Maurice Jaubert

Maurice Jaubert

Birth
Nice, Departement des Alpes-Maritimes, Provence-Alpes-Côte d'Azur, France
Death 19 Jun 1940 (aged 40)
Nancy, Departement de Meurthe-et-Moselle, Lorraine, France
Burial* Baccarat, Departement de Meurthe-et-Moselle, Lorraine, France

* This is the original burial site

Memorial ID 95887635 · View Source
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Composer, Conductor. France's outstanding creator of film music during the 1930s, his contributions helped define the "poetic realism" movement of French cinema. He wrote lyrical scores for such classics as Jean Vigo's "Zéro de conduite" ("Zero For Conduct", 1933) and "L'Atalante" (1934), René Clair's "14 juillet" ("July 14", 1933) and "Le Dernier Milliardaire" ("The Last Billionaire", 1934), Julien Duvivier's "Un carnet de bal" ("Life Dances On", 1937) and "La Fin du jour" ("The End of the Day, 1939), and Marcel Carné's "Drôle de drame" ("Bizarre, Bizarre", 1937), "Le Quai des brumes" ("Port of Shadows", 1938), "Hôtel du Nord" (1938) and "Le Jour se lève" ("Daybreak", 1939). Mauritius François Jaubert was born in Nice, the son of a lawyer and amateur musician. He attended the Nice Conservatory (winning first prize in piano in 1916) and studied law at the Sorbonne. When he joined his father's firm at age 19 he was the youngest practicing attorney in France. Following military service as an engineer (1920 to 1922) he abandoned the legal profession and resumed music studies at the Schola Cantorum in Paris. Boyhood friend Jean Renoir brought him to the cinema as sheet music arranger for his silent film "Nana" (1926), and with the advent of talkies he went on to score some 40 features, documentaries and shorts. From 1931 to 1935 he was music director of the Pathe-Natan studios. He also conducted Arthur Honegger's scores for the films "Les Miserables" (1934), "Flight Into Darkness" (1935), and "Mayerling" (1937), composed for the stage and the concert hall, and was music critic for the journal "Esprit". At the start of World War II Jaubert was mobilized as a Captain in the 1st Corps of Engineers. On June 19, 1940, he was wounded in action at Azerailles near Baccarat, and died a few hours later in a hospital in Nancy. Burial was at the Cimetière de Baccarat. In 1952 his remains were reinterred in his native Nice, where a street is named for him. A musical neoclassicist, Jaubert had much in common with the populist spirit of "Les Six" and Kurt Weill, musicians he championed as a journalist. He rejected ostentatious Hollywood-style film music and produced sparse scores built around strong, deceptively simple melodies that are manipulated to evoke different moods and atmosphere. "Musicians need a little more humility", he noted in 1937. "We do not go to the movies to hear music; it is there to deepen the visual impression". He was particularly concerned with highlighting subjective moments in a film "when the image escapes from strict realism and calls for the poetic extension of music". No director offered him greater opportunities for this than Vigo, whose early death in 1934 thwarted an even richer collaboration. For a slow motion fantasy sequence in "Zéro de conduite" he wrote a cue that was mixed backwards on the soundtrack for an otherwordly effect, foreshadowing a technique of French "musique concrète" of the 1950s. Apart from the cinema Jaubert's oeuvre includes the ballets "Les Pêcheurs" (1925) and "The Shadow" (1937); a chamber opera co-written with Jacques Ibert, "Contraband" (1927); "Intermezzo" (1929) for piano and orchestra; the "Burlesque Suite for 12 Instruments" (1932); "Amazon Dances" (1930), "Le Jour" ("The Day", 1931), "Suite française" (1932), "Ode to the Mountain" (1934), and the "Flemish Concert" (1936) for orchestra; "Intermèdes" (1936) for strings; incidental music for Jean Giraudoux's plays "Tessa" (1934) and "La guerre de Troie n'aura pas lieu" ("The Trojan War Will Not Take Place", 1935); and several song cycles. Still little-explored are his religious compositions, the product of his devout Catholicism. From his first piece, an "Ave Maria" for voice and piano (1919), to his last, the "Three Psalms for the War" (1940), he engaged in various settings of scripture and Catholic poets. Perhaps his most ambitious work was the "Joan of Arc Symphony" for soprano and orchestra (1938), to a text by Charles Péguy; the "Easter Cantata" (1938) was the only completed part of a planned choral tryptic on the life of Christ.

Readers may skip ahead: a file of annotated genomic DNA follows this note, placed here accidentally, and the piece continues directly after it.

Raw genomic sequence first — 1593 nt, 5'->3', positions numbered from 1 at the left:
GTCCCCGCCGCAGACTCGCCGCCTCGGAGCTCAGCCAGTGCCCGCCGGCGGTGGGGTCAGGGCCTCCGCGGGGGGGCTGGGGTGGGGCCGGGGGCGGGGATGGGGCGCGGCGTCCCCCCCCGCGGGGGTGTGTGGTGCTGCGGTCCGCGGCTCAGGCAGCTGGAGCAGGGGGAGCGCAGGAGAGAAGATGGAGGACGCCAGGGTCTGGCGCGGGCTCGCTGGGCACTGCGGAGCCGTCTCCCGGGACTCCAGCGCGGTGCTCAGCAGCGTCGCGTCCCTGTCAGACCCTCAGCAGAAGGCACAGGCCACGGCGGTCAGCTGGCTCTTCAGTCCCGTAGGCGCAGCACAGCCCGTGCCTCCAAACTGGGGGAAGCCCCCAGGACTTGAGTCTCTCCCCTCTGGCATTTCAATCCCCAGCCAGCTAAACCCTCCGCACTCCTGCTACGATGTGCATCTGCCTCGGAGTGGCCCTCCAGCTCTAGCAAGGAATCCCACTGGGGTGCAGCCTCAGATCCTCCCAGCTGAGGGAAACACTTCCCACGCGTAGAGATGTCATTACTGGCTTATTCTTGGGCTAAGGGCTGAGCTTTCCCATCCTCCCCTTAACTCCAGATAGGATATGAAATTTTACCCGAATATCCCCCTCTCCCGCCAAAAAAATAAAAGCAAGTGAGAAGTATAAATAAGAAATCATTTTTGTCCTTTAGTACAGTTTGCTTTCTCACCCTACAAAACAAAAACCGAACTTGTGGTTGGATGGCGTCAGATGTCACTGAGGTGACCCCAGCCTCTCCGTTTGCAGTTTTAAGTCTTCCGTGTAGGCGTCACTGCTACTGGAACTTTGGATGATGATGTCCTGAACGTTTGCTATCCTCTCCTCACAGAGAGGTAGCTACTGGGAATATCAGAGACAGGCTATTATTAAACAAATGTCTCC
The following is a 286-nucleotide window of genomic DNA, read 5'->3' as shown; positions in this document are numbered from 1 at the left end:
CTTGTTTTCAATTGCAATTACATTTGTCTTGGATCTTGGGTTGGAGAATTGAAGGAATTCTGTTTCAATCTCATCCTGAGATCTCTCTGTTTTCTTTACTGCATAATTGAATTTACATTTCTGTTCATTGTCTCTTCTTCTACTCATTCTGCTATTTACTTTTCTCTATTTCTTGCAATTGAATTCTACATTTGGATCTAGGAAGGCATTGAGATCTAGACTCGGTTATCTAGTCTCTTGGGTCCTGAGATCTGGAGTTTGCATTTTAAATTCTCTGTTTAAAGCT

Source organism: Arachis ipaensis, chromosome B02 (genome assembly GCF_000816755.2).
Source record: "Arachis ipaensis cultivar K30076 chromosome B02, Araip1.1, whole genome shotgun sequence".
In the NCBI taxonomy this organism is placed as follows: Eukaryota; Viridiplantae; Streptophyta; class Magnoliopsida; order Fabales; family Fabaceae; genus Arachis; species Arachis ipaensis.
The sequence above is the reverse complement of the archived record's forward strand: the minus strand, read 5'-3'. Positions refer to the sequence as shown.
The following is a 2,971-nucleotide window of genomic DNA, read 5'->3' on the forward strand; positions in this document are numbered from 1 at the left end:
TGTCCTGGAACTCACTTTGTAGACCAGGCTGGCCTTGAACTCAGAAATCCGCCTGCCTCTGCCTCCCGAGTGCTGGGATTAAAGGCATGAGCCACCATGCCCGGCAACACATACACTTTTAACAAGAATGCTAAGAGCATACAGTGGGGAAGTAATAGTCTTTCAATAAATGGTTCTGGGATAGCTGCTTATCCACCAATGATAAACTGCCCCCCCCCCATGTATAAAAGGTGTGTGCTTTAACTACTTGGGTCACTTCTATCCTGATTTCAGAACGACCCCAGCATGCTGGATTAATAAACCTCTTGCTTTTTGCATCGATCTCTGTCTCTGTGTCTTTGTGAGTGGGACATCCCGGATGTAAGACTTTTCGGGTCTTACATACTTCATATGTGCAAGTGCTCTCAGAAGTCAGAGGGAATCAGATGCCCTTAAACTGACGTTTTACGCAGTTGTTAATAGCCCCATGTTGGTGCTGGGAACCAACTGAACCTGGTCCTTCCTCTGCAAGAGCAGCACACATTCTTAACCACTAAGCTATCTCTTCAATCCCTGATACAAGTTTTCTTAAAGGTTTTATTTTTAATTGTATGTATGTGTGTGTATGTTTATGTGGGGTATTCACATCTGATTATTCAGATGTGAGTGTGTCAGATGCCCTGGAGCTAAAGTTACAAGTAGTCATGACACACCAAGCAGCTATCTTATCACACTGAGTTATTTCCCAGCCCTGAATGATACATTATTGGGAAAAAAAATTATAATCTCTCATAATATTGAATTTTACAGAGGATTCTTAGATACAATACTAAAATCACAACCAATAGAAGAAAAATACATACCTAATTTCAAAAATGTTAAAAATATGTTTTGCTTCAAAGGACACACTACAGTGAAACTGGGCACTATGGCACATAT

Bio by: Bobb Edwards


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  • Maintained by: Find A Grave
  • Originally Created by: Bobb Edwards
  • Added: 24 Aug 2012
  • Find A Grave Memorial 95887635
  • Find A Grave, database and images (https://www.findagrave.com : accessed ), memorial page for Maurice Jaubert (3 Jan 1900–19 Jun 1940), Find A Grave Memorial no. 95887635, citing Cimetière de Baccarat, Baccarat, Departement de Meurthe-et-Moselle, Lorraine, France ; Maintained by Find A Grave .